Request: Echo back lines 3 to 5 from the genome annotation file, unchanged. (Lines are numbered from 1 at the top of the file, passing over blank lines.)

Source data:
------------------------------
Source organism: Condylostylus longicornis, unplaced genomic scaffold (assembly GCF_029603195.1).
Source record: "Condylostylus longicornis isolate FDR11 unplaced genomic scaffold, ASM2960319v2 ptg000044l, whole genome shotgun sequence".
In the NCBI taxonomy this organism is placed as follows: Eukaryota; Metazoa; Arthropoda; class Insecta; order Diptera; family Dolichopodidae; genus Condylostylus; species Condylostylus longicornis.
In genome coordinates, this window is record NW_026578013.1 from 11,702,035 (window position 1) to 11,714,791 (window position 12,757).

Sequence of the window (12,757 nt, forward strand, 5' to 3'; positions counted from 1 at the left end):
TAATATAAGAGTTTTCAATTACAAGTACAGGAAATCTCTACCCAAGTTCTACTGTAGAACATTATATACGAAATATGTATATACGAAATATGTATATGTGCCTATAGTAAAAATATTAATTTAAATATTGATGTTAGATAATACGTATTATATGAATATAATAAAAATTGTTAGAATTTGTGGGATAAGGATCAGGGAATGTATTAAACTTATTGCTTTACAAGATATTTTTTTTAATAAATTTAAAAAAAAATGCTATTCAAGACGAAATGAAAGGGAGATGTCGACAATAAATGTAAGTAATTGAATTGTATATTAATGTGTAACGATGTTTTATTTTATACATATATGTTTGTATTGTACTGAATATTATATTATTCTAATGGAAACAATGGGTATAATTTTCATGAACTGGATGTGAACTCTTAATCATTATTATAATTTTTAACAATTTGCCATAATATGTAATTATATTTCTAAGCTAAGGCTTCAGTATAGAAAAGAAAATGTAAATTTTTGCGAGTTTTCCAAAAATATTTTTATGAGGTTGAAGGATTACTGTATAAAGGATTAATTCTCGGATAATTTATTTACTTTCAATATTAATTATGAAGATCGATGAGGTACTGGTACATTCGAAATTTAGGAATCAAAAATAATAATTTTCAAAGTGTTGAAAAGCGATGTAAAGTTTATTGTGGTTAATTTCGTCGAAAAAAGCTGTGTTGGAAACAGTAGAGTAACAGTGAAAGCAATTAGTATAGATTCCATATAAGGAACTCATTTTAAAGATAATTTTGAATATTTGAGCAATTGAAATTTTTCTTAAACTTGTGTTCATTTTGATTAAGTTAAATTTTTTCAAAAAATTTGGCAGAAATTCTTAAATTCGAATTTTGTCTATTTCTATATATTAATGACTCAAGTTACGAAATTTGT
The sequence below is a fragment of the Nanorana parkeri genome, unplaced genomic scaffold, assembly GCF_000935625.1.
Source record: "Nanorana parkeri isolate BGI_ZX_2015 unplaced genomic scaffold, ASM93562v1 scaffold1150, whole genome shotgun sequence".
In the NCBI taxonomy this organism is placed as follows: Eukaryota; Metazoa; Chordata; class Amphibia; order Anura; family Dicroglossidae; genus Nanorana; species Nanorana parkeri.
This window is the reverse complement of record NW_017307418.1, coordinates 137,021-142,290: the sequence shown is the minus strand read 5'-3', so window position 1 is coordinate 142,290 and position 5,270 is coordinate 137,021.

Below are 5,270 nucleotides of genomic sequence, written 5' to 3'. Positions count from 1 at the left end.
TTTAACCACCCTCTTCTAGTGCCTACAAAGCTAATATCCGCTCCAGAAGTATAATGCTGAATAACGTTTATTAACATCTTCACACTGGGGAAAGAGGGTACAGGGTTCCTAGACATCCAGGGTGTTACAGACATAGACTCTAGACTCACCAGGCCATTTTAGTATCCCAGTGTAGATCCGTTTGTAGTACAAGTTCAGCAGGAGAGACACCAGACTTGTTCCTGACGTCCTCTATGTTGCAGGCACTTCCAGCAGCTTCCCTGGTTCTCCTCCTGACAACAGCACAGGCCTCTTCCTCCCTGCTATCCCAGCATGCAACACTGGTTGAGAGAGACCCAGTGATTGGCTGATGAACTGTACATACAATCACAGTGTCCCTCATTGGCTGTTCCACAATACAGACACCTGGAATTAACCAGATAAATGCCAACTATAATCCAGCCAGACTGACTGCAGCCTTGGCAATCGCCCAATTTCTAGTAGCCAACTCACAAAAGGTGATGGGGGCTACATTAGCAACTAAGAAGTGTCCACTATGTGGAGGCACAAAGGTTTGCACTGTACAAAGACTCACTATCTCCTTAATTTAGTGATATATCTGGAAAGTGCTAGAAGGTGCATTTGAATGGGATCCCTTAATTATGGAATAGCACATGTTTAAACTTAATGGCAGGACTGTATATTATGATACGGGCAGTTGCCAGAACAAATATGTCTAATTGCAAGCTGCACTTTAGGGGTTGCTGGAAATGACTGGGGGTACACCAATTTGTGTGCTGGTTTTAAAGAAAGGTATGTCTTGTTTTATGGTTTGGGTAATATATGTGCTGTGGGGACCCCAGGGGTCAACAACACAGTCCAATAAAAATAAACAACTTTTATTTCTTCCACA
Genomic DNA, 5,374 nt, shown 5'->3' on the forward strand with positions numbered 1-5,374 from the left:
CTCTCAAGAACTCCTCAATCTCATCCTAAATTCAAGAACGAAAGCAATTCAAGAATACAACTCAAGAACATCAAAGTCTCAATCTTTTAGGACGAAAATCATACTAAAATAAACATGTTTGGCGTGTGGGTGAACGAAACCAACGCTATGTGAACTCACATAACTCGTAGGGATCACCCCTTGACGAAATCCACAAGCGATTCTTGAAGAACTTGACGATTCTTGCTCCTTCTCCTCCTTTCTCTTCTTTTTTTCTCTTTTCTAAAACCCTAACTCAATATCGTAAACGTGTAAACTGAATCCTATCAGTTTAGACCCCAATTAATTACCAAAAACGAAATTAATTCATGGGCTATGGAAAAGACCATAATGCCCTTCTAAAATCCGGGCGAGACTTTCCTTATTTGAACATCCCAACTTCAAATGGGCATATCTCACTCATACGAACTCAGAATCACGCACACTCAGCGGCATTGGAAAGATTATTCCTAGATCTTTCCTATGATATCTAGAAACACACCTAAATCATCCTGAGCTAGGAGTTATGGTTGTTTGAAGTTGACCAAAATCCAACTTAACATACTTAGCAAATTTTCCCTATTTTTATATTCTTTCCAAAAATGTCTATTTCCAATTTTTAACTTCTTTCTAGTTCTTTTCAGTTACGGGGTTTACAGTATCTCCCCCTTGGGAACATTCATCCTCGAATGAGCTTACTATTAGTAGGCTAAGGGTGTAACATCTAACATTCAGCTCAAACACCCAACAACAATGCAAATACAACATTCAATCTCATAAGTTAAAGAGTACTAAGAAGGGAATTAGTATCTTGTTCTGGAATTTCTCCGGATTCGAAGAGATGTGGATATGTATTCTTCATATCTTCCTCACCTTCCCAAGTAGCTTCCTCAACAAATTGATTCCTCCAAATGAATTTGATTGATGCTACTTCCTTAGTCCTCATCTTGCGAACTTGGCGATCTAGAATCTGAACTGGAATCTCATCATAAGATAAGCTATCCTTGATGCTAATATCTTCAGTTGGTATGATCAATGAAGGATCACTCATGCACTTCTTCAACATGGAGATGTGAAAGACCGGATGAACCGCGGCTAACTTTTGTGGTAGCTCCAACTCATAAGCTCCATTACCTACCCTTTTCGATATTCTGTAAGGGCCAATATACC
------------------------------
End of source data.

In the NCBI taxonomy this organism is placed as follows: Eukaryota; Metazoa; Arthropoda; class Insecta; order Diptera; family Dolichopodidae; genus Condylostylus; species Condylostylus longicornis.
In genome coordinates, this window is record NW_026578013.1 from 11,702,035 (window position 1) to 11,714,791 (window position 12,757).

Sequence of the window (12,757 nt, forward strand, 5' to 3'; positions counted from 1 at the left end):